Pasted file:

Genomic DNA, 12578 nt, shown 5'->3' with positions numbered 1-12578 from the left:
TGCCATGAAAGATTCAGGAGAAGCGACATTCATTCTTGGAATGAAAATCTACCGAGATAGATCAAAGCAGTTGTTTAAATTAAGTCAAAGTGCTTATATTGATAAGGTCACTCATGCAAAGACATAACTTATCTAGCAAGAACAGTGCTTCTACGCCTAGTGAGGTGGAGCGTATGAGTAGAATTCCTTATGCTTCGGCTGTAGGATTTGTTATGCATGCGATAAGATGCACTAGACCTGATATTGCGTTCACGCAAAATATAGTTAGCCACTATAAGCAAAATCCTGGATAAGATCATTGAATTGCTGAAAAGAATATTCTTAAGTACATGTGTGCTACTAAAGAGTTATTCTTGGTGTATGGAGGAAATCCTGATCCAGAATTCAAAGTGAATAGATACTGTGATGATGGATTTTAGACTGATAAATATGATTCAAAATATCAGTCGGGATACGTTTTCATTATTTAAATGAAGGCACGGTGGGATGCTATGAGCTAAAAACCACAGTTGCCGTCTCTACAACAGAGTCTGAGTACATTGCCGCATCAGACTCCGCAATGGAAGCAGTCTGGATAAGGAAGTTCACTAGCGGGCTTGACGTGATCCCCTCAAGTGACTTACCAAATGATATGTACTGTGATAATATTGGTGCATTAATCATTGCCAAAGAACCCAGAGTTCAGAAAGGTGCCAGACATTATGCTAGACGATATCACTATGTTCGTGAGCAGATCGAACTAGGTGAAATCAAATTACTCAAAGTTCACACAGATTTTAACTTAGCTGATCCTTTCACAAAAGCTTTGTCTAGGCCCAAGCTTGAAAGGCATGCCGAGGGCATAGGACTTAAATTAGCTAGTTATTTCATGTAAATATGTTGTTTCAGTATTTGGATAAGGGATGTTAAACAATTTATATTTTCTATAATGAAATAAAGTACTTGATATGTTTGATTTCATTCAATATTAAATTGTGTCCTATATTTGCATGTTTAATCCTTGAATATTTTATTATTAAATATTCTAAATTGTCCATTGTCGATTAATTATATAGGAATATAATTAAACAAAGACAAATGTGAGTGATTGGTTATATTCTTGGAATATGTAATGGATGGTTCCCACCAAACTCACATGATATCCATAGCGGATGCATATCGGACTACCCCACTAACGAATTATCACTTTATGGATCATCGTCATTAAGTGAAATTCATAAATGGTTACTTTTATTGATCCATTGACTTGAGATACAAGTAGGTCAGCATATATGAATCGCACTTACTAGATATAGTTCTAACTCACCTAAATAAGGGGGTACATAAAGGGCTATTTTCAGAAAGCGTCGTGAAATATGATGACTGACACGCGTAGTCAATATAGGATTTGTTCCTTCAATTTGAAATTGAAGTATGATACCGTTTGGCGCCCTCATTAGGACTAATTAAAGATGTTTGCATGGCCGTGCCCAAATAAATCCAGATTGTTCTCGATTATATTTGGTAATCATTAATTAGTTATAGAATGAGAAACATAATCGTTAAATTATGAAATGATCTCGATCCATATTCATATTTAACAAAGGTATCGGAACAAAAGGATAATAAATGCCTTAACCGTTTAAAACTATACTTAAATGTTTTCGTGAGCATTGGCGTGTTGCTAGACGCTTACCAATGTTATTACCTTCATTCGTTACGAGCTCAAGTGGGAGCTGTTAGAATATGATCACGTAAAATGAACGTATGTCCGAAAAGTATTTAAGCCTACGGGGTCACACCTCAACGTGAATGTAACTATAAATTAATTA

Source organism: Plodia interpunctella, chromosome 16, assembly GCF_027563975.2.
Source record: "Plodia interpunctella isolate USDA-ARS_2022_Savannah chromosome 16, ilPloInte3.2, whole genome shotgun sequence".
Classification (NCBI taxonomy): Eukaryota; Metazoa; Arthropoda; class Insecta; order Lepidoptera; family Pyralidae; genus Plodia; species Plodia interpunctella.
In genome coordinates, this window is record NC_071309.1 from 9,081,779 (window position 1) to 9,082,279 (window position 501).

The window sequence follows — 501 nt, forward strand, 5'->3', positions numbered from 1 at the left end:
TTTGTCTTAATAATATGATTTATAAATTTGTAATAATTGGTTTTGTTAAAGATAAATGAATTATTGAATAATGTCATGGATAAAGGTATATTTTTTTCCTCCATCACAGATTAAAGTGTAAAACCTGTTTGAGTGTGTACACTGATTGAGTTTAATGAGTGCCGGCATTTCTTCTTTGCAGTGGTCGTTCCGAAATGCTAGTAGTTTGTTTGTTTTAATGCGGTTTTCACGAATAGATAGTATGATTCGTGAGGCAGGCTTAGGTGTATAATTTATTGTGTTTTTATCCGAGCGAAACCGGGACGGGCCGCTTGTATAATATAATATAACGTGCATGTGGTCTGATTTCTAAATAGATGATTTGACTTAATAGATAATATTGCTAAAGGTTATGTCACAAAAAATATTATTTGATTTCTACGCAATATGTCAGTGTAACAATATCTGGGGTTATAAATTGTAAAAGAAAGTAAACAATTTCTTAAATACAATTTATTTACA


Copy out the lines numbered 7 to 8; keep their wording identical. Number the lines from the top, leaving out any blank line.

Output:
The window sequence follows — 501 nt, forward strand, 5'->3', positions numbered from 1 at the left end:
TTTGTCTTAATAATATGATTTATAAATTTGTAATAATTGGTTTTGTTAAAGATAAATGAATTATTGAATAATGTCATGGATAAAGGTATATTTTTTTCCTCCATCACAGATTAAAGTGTAAAACCTGTTTGAGTGTGTACACTGATTGAGTTTAATGAGTGCCGGCATTTCTTCTTTGCAGTGGTCGTTCCGAAATGCTAGTAGTTTGTTTGTTTTAATGCGGTTTTCACGAATAGATAGTATGATTCGTGAGGCAGGCTTAGGTGTATAATTTATTGTGTTTTTATCCGAGCGAAACCGGGACGGGCCGCTTGTATAATATAATATAACGTGCATGTGGTCTGATTTCTAAATAGATGATTTGACTTAATAGATAATATTGCTAAAGGTTATGTCACAAAAAATATTATTTGATTTCTACGCAATATGTCAGTGTAACAATATCTGGGGTTATAAATTGTAAAAGAAAGTAAACAATTTCTTAAATACAATTTATTTACA